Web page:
What Would Liberals Do?
by Phillip H.
When the Newtown , Connecticut school shootings occurred, I went through a series of stages, sort of akin to grief. First there was shock mixed with grief then a resorting to my own faith tradition to see what my real call to initial action might be. At that point I put aside my virtual pen, as there seemed to be a flood of posts coming forth on the shooting, the topic of gun violence, and how our Nation should respond.
Over the holidays, I went to the Bob and Rocco Gun Show in Green Bay, WI with my father in-law. He’s a gun owner and formerly active hunter and target shooter, but is now mostly a collector of ammunition and artifacts – his sarcoidosis has diminished his lung capacity, so he doesn’t shoot much anymore. I went as much to people watch and eavesdrop as anything, but one encounter there perfectly sums up my life experience as a liberal, employed-by-the-federal-government gun owner and shooting sports enthusiast.
Several private citizens – all apparently NRA members – were circulating in the hall asking voters to sign petitions for a Milwaukee politician to get on the next state ballot for an education position. Not being a Wisconsin registered voter, I didn’t pay much attention to their pitch. As my FIL was being pitched, the lady doing the pitch turned to me and asked if I would sign. I politely declined by saying I wasn’t a Wisconsin registered voter, so she wouldn’t benefit if I did.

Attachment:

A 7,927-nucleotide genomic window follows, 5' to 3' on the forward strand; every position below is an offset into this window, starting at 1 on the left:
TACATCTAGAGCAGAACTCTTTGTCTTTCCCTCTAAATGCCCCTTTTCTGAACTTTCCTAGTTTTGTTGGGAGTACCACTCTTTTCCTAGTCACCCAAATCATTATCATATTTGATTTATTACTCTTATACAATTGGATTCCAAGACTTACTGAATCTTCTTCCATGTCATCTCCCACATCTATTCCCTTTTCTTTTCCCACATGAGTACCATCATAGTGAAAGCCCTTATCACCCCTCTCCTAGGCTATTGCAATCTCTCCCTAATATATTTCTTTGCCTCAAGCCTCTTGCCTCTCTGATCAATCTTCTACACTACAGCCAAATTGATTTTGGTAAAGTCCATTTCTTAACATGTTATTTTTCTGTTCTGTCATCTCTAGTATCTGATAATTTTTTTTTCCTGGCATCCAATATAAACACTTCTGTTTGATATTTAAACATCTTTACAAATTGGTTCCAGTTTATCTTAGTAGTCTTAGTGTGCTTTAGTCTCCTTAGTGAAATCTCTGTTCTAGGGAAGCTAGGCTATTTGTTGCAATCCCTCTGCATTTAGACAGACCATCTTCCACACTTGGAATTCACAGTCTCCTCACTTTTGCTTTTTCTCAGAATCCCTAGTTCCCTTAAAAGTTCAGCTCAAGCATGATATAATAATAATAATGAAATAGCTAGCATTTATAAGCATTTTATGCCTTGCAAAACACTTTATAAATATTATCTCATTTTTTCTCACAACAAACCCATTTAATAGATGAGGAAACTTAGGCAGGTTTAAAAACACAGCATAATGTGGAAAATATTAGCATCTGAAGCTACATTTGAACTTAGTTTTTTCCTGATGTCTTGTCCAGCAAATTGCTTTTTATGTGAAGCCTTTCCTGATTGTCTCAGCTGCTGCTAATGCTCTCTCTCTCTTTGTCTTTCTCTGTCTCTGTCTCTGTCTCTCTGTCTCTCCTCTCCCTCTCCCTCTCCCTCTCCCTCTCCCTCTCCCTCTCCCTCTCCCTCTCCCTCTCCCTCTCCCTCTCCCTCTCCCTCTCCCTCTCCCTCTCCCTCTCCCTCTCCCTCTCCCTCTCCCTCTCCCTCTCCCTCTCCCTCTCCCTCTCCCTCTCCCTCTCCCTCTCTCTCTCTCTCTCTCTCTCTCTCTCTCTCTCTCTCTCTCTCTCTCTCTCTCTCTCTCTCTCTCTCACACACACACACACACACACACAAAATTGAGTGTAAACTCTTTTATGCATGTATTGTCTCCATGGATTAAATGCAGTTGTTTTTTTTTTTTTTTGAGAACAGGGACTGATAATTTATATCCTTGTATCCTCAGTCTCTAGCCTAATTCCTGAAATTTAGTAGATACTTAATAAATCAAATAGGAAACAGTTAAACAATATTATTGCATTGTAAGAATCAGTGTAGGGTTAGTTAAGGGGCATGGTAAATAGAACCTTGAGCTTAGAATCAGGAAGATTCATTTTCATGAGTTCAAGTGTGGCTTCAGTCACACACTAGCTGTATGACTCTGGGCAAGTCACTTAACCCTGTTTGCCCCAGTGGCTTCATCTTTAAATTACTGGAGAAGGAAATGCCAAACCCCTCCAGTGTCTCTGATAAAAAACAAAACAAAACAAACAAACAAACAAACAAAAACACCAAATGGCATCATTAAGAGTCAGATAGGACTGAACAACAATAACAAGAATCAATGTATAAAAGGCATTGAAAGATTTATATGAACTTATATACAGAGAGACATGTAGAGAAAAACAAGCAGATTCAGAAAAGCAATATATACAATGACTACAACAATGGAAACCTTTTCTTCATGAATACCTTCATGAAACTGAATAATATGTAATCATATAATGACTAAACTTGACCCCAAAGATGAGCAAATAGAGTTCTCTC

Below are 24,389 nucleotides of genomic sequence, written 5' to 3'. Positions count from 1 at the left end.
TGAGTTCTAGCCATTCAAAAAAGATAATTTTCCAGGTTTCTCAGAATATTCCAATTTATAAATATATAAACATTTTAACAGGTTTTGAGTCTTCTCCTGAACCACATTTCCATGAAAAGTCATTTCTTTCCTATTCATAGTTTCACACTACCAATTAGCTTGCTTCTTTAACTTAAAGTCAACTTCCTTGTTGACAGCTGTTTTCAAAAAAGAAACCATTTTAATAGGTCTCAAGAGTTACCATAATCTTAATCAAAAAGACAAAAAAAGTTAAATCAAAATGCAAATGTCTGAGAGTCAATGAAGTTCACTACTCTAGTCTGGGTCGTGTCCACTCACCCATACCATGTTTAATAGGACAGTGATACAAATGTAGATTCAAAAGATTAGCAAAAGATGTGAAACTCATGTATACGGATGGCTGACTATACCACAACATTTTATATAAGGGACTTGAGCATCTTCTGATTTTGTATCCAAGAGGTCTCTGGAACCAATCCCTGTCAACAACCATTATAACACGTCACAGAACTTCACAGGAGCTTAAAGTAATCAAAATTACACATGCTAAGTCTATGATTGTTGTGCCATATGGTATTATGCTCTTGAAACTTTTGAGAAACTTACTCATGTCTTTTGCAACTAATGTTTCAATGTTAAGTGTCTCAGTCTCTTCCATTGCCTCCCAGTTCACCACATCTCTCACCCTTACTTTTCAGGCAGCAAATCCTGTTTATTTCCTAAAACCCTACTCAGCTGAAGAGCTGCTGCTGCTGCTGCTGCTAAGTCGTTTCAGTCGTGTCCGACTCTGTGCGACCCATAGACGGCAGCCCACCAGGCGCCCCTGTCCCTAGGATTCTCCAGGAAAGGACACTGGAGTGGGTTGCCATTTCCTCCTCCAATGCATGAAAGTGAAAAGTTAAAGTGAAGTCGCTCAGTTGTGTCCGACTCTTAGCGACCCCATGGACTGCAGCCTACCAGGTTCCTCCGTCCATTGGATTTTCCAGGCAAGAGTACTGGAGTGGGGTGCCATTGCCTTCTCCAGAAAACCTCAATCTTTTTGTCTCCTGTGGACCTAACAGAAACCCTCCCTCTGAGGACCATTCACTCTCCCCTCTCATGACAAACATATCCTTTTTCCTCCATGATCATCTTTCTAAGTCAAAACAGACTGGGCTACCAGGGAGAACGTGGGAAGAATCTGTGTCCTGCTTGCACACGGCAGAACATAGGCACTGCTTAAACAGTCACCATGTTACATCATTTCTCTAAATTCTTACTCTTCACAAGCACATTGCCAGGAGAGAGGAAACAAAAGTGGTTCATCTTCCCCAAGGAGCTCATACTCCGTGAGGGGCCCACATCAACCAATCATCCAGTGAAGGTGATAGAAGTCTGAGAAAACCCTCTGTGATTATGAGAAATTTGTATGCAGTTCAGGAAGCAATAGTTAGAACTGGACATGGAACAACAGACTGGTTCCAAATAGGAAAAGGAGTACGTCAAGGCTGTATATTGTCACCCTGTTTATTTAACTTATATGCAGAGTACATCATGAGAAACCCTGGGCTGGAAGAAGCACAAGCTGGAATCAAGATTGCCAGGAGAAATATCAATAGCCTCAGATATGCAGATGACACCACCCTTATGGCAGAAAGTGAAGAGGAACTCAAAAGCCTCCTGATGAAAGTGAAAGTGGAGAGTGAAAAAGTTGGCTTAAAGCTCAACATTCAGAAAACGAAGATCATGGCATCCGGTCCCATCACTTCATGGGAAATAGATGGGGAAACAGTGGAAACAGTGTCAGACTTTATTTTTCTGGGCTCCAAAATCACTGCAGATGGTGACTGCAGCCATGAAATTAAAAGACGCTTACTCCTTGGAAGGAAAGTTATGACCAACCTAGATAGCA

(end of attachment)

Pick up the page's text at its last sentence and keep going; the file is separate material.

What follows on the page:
Then she asked where I was from, and I said “Washington DC.” That’s the answer I give when folks not terribly familiar with Capitol Geography ask such a question – it’s easier then saying I live two blocks into Maryland from DC on the Southeast corner of the diamond. She asked what I was doing there and I replied visiting family. She asked me what I did – prefacing the question with “I guess you’re there for work?” and when I told her I was a federal scientists, she stopped. Cold. And Speechless. Apparently it had not occurred to her that a federal anything would be casually walking the halls of the Green Bay gun show. Ever. Sadly, we never got to my views on much – she began to rattle off the standard far right talking points about “Obama’s Deathcare” scooped up her materials, and left.